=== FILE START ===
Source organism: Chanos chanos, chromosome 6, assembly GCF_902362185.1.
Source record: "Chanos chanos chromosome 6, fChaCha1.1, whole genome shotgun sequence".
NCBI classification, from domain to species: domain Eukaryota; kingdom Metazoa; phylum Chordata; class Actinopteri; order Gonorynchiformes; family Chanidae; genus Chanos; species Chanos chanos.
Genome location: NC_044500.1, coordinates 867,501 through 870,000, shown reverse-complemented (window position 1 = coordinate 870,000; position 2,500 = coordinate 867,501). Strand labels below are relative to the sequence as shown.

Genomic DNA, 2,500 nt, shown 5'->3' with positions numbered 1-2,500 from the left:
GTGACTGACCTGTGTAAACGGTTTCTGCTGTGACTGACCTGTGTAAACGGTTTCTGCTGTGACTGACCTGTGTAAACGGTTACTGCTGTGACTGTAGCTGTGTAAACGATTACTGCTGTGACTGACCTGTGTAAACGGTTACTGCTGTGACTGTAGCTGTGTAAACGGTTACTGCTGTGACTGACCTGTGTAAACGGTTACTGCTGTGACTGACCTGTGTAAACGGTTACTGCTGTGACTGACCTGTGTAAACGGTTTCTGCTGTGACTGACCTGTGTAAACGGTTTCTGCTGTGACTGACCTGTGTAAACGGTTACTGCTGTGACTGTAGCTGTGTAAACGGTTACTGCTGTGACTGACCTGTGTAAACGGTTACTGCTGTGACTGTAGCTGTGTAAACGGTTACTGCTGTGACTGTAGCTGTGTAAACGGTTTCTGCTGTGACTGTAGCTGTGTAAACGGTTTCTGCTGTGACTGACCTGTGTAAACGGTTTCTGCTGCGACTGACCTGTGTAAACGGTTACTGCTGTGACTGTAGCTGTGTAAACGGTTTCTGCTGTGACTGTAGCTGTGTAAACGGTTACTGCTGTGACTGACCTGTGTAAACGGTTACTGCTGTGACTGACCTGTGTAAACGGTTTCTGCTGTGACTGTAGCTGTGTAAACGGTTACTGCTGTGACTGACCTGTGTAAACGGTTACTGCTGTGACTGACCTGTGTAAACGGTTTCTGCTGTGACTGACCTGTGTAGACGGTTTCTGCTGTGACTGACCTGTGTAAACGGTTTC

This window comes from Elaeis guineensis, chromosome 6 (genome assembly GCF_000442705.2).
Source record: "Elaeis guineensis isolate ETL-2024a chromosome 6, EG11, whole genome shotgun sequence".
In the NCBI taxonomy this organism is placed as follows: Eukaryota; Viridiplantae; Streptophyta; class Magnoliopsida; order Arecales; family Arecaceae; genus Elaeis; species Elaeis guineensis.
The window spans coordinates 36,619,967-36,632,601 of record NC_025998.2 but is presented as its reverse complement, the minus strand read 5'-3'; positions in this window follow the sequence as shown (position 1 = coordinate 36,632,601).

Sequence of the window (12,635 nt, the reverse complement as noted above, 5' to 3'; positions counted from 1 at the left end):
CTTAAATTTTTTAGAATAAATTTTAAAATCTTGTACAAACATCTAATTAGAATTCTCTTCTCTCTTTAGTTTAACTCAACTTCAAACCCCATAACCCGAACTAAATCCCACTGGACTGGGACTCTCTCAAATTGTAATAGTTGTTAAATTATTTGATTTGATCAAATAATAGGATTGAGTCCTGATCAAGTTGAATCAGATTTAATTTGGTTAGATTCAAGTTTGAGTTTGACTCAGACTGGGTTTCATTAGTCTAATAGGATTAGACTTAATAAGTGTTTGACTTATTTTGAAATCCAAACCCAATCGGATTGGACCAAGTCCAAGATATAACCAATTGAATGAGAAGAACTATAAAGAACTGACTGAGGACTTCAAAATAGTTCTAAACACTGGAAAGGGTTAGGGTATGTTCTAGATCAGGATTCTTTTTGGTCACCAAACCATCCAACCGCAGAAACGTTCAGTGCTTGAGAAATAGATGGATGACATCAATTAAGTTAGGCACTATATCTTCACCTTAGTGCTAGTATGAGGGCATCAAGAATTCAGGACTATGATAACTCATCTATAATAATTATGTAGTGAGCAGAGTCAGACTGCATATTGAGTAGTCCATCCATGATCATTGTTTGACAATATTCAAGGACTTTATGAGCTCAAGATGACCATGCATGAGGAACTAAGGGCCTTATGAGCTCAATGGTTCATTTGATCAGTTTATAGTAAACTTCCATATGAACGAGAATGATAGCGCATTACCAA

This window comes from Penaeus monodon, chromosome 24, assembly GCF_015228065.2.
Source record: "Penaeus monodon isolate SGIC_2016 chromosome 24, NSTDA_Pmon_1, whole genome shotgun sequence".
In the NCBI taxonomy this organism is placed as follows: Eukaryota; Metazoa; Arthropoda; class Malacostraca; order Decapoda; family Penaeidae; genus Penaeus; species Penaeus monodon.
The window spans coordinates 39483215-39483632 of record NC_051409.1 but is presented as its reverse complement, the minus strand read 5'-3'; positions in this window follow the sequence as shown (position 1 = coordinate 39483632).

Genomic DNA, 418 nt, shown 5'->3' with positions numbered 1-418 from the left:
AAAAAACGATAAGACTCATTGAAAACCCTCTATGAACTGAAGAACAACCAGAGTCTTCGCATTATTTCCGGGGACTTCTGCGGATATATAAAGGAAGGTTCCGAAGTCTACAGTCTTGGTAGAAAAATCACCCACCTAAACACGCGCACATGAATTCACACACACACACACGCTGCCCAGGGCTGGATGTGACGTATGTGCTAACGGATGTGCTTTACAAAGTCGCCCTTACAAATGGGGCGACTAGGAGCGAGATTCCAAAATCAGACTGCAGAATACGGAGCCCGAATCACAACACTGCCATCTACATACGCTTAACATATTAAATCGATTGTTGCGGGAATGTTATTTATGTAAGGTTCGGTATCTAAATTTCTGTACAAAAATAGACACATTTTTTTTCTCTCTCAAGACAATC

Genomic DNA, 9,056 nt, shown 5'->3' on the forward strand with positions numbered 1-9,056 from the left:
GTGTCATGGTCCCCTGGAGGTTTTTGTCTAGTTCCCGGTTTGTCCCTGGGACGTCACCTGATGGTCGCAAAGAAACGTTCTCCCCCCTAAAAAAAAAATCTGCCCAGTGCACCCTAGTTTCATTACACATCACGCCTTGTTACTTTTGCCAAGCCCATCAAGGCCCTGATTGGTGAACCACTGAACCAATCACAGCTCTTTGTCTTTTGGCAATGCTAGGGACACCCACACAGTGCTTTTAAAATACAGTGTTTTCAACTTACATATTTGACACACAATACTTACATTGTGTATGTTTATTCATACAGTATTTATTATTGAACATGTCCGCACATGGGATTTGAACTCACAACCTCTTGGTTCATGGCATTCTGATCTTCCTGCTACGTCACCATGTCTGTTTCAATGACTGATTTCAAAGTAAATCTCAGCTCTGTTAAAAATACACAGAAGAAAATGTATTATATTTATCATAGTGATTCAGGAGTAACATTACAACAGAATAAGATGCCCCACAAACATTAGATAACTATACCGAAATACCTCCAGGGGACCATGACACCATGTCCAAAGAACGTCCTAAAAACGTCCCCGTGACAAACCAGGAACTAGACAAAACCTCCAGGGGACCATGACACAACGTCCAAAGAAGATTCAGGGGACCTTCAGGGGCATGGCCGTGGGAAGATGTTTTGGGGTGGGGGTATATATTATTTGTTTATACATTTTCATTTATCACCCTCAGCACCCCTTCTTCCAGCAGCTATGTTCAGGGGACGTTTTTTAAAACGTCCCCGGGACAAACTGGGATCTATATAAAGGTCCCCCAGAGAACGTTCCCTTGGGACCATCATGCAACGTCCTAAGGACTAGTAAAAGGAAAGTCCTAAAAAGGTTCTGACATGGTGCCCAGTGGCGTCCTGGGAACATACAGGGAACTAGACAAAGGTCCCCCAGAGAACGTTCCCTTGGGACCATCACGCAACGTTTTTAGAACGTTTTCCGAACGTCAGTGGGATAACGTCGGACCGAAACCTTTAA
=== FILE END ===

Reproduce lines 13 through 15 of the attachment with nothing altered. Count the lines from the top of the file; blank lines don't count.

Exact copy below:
This window comes from Penaeus monodon, chromosome 24, assembly GCF_015228065.2.
Source record: "Penaeus monodon isolate SGIC_2016 chromosome 24, NSTDA_Pmon_1, whole genome shotgun sequence".
In the NCBI taxonomy this organism is placed as follows: Eukaryota; Metazoa; Arthropoda; class Malacostraca; order Decapoda; family Penaeidae; genus Penaeus; species Penaeus monodon.